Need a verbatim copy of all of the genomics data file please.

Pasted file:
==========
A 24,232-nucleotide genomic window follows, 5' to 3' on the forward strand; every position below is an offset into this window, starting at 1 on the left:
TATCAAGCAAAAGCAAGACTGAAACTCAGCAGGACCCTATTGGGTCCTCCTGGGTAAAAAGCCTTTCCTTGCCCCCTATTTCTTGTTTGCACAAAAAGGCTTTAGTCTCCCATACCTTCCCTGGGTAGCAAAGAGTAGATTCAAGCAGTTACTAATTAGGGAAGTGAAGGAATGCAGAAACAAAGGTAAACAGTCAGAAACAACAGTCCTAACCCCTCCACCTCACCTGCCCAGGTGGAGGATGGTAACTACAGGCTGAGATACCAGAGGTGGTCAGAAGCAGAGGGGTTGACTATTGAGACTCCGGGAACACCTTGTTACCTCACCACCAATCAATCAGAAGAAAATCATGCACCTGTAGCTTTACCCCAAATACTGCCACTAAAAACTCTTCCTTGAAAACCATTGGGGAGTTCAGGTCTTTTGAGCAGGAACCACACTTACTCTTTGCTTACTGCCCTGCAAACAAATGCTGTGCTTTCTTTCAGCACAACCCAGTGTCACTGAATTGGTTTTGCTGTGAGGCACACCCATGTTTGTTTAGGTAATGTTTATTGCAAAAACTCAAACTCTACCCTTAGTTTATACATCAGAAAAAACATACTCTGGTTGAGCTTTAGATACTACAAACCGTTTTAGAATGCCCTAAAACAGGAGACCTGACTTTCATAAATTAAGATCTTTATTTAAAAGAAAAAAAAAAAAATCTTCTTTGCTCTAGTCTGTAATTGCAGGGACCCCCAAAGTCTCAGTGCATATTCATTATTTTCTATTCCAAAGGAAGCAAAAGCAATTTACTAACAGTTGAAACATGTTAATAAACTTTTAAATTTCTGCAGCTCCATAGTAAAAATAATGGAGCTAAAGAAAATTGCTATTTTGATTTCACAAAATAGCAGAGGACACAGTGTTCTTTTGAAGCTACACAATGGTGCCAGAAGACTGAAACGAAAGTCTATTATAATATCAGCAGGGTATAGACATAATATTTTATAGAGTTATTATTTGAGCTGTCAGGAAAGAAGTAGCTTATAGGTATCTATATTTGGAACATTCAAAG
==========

A 24,232-nucleotide genomic window follows, 5' to 3' on the forward strand; every position below is an offset into this window, starting at 1 on the left:
TATCAAGCAAAAGCAAGACTGAAACTCAGCAGGACCCTATTGGGTCCTCCTGGGTAAAAAGCCTTTCCTTGCCCCCTATTTCTTGTTTGCACAAAAAGGCTTTAGTCTCCCATACCTTCCCTGGGTAGCAAAGAGTAGATTCAAGCAGTTACTAATTAGGGAAGTGAAGGAATGCAGAAACAAAGGTAAACAGTCAGAAACAACAGTCCTAACCCCTCCACCTCACCTGCCCAGGTGGAGGATGGTAACTACAGGCTGAGATACCAGAGGTGGTCAGAAGCAGAGGGGTTGACTATTGAGACTCCGGGAACACCTTGTTACCTCACCACCAATCAATCAGAAGAAAATCATGCACCTGTAGCTTTACCCCAAATACTGCCACTAAAAACTCTTCCTTGAAAACCATTGGGGAGTTCAGGTCTTTTGAGCAGGAACCACACTTACTCTTTGCTTACTGCCCTGCAAACAAATGCTGTGCTTTCTTTCAGCACAACCCAGTGTCACTGAATTGGTTTTGCTGTGAGGCACACCCATGTTTGTTTAGGTAATGTTTATTGCAAAAACTCAAACTCTACCCTTAGTTTATACATCAGAAAAAACATACTCTGGTTGAGCTTTAGATACTACAAACCGTTTTAGAATGCCCTAAAACAGGAGACCTGACTTTCATAAATTAAGATCTTTATTTAAAAGAAAAAAAAAAAAATCTTCTTTGCTCTAGTCTGTAATTGCAGGGACCCCCAAAGTCTCAGTGCATATTCATTATTTTCTATTCCAAAGGAAGCAAAAGCAATTTACTAACAGTTGAAACATGTTAATAAACTTTTAAATTTCTGCAGCTCCATAGTAAAAATAATGGAGCTAAAGAAAATTGCTATTTTGATTTCACAAAATAGCAGAGGACACAGTGTTCTTTTGAAGCTACACAATGGTGCCAGAAGACTGAAACGAAAGTCTATTATAATATCAGCAGGGTATAGACATAATATTTTATAGAGTTATTATTTGAGCTGTCAGGAAAGAAGTAGCTTATAGGTATCTATATTTGGAACATTCAAAG